Editing of the image is very important, but is hard to teach someone how it needs to be done because each photo needs to be looked at and edited on a one by one basis.

    Starting out with larger and higher resolution images then reducing the size gives better results then starting out with smaller, lower resolution images and trying to increase the size to engrave.

    I always sharpen an image between 12-20 in our editor. It may look too sharp on your monitor, but it will bring out more detail when engraving. A minimum of 100dpi resolution is recommended for any image that is used. Higher DPI images will require more sharpening.

    With most images that I use, gamma adjustment is all that is needed. The darker you make it, the overall darker it will engrave. The lighter you make it, the overall lighter it will engrave.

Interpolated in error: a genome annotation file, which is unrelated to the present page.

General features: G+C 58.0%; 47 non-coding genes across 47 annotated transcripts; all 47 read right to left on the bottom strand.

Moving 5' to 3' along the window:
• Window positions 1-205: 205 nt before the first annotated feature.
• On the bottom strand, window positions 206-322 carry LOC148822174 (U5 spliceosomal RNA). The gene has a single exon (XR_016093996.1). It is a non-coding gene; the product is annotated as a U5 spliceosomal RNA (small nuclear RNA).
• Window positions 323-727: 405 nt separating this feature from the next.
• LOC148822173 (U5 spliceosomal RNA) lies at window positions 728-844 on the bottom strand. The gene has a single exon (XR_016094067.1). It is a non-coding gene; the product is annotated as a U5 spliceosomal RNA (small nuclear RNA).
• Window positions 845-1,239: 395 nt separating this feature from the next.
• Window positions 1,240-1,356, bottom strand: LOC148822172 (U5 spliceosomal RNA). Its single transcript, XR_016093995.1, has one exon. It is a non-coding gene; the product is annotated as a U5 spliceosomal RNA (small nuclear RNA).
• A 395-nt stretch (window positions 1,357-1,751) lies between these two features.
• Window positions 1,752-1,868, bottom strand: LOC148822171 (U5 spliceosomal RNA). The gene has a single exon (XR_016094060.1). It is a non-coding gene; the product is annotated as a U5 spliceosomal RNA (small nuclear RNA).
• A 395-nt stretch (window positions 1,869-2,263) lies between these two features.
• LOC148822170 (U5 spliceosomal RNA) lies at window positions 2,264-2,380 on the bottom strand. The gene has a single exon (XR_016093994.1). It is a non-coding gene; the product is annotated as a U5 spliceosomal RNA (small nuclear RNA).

Thanks.
    Jeff
  • I thought this photo of a Dodge Power Wagon on rail road tracks was interesting, so I decided to Laser engrave it on some Poplar. I don't think it ever needed that spare tire. :-D

    Here is the original image.

    http://upload.wikimedia.org/wikipedia/commons/b/be/Madrid_-_Fargo_Power-Wagon_WM300_-_130120_101212.jpg

    This was engraved with a slightly different Feed Rate Change setting in PicEngrave Pro 5. We used 30% this time to bring out darker black shading. All other settings were the same as our previous photo engravings.



    power wagon2
  • We backed off the Feed Rate Change to 20% and cropped the image to fit on the piece of Poplar wood we had. Here is the original image.

    http://www.lov2xlr8.no/brochures/misc/27auburn/827auburn.html

    AuburnEB
  • Another example on Poplar.

    ShuttleE